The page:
Back when the Food Safety Modernization Act (FSMA) first started to move through Congress in 2009, none of us really anticipated that we’d be fighting over four years later to preserve the very idea of a “farm” as defined in the new law. Well, almost none of us expected this, except perhaps my very dear friend Russell Libby, then executive director of the Maine Organic Farmers and Gardeners Association (MOFGA). In an email directly to leaders at the Food and Drug Administration (FDA) with whom we were negotiating, Russell decried what he called the “broad and inclusive definition of ‘facility,’ and relatively narrow sense of what constitutes a ‘farm,’” contained in the language of the Bioterrorism Act of 2002 (BTA), upon which FSMA would rely for such definitions.
Russell is now gone, a victim of the cancer that took his life a year ago this December. There will always be a hole left in the lives of those who knew him, and also now this lingering feeling that he could see ahead, to the potential disappearance of farms as we know them, both literally and in the figurative sense as part of the laws of our country. And as the newly-extended comment period closes this week (Friday, November 22) for comments to FDA on FSMA, there is almost certainly no higher priority to any of us than that the definition of a farm ends up in the regulations as richly diverse and comprehensive as we have always known it to be. Please take one more look, and help us get this right.
When farmers first started hearing about the new food safety legislation, there was a general sense of panic among many of them who farm in a sustainable manner and serve mostly local markets. Their concerns eventually became codified in the so-called Tester-Hagan amendment to FSMA, which offered some measure of “exemption” from the full brunt of the new law and the regulations that were sure to follow. But the sustainable farming community was not primarily looking to be exempted from good food safety practices, or even to be overlooked as some kind of special exception due to the size of their operations (many of which actually classify as “large” farms by USDA standards). The biggest concern of all was regarding the differential definitions of “farm” and “facility” that had been unnecessarily vague and confounded in the BTA.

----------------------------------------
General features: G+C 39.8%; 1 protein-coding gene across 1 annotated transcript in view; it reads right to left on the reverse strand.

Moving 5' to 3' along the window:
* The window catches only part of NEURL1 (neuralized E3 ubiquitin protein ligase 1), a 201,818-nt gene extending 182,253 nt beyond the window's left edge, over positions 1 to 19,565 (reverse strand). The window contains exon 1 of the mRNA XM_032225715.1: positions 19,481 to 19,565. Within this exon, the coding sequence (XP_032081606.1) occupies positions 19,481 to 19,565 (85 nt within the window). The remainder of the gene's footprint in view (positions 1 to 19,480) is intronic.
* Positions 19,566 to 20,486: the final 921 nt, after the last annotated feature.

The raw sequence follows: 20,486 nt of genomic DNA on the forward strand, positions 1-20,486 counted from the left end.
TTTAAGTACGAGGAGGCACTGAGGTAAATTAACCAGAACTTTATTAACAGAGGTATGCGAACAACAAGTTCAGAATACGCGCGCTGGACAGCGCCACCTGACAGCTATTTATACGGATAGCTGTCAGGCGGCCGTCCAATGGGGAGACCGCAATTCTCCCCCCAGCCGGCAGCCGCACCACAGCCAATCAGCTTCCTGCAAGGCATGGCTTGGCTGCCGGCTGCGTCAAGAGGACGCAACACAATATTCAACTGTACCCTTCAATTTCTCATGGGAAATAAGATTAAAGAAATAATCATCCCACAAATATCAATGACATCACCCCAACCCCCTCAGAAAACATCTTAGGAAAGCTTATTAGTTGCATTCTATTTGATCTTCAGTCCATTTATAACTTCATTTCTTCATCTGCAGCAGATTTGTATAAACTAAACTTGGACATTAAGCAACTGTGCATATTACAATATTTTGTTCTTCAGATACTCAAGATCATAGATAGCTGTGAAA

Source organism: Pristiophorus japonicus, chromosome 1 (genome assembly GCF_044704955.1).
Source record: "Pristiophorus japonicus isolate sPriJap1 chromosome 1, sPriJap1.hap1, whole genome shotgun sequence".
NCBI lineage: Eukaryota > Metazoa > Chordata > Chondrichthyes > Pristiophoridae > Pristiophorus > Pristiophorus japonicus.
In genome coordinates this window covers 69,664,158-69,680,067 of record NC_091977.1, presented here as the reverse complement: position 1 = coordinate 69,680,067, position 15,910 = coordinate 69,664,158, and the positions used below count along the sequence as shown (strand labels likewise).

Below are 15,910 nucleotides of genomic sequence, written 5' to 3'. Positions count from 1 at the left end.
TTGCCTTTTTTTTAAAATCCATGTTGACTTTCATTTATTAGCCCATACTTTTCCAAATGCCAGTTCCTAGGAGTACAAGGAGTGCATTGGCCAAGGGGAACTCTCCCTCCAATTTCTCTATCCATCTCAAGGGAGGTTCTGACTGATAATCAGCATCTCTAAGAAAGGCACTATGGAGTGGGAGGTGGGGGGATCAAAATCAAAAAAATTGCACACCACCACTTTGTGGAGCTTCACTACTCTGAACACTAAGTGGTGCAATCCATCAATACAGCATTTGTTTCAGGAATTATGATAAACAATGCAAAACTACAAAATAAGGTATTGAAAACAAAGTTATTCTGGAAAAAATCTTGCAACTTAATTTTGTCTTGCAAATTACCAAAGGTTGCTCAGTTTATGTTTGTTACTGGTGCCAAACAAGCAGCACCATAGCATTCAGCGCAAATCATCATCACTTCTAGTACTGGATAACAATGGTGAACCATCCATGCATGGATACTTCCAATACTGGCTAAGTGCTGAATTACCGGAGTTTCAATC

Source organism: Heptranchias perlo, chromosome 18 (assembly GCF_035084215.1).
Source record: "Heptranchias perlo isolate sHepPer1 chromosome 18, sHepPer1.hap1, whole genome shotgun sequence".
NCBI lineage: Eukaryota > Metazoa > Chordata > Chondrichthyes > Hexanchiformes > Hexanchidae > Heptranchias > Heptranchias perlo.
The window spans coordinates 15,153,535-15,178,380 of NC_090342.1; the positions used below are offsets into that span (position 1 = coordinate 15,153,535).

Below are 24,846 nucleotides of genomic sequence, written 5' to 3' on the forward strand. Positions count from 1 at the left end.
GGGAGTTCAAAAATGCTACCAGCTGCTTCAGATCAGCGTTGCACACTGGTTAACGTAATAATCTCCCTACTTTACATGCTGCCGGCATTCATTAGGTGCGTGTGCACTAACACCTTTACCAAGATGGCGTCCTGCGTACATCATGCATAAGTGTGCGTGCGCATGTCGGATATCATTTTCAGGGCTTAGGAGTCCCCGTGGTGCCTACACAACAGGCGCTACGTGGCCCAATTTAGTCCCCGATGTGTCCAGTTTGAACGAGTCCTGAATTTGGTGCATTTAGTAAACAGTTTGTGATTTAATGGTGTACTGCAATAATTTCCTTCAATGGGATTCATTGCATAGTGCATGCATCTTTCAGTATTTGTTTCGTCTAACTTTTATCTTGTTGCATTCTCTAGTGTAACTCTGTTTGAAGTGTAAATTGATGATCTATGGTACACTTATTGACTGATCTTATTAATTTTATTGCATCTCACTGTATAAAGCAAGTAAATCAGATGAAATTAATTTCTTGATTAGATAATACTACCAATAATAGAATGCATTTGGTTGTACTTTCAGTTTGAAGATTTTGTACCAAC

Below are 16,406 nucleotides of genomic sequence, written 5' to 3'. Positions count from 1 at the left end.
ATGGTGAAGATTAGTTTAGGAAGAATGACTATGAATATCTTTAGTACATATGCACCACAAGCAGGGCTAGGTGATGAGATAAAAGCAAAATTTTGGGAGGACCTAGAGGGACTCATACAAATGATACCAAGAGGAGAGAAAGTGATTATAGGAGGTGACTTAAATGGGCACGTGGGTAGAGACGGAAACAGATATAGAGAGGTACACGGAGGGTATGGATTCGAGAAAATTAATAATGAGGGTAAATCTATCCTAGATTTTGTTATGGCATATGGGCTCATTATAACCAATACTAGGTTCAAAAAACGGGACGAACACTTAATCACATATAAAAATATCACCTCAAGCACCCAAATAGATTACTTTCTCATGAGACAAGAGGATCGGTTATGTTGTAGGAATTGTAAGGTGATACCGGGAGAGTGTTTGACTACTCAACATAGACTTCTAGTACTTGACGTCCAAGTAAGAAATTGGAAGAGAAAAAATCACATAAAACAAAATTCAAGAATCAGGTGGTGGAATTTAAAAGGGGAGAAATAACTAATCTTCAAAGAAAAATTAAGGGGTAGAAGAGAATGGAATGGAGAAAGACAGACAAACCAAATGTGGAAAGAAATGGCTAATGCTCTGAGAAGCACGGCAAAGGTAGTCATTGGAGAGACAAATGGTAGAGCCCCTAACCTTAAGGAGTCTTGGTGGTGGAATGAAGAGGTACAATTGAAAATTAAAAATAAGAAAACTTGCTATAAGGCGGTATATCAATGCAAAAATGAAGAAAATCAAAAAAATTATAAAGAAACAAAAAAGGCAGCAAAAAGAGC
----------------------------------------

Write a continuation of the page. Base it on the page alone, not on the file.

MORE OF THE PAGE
In other words, from the beginning of the FSMA process, farmers have been more fearful of being branded a “facility” by the FDA, necessitating federal registration, further regulation and likely expense, than any other aspect of how FSMA would affect their farms (other concerns have, of course, come to light along the way). Nothing we heard in those early days of the legislative process, or since, has put this concern to rest, or even offered any real comfort to those who fear losing their identity as farmers by the time FSMA is fully implemented. FDA’s inability to deal with this issue through the legislation, the proposed rules, or in public meetings, has allowed a negative situation to fester that has complicated the entire process for farm advocates and the FDA alike. Frankly, it’s enough to convince one that the confusion in the law and regulations could well be intentional.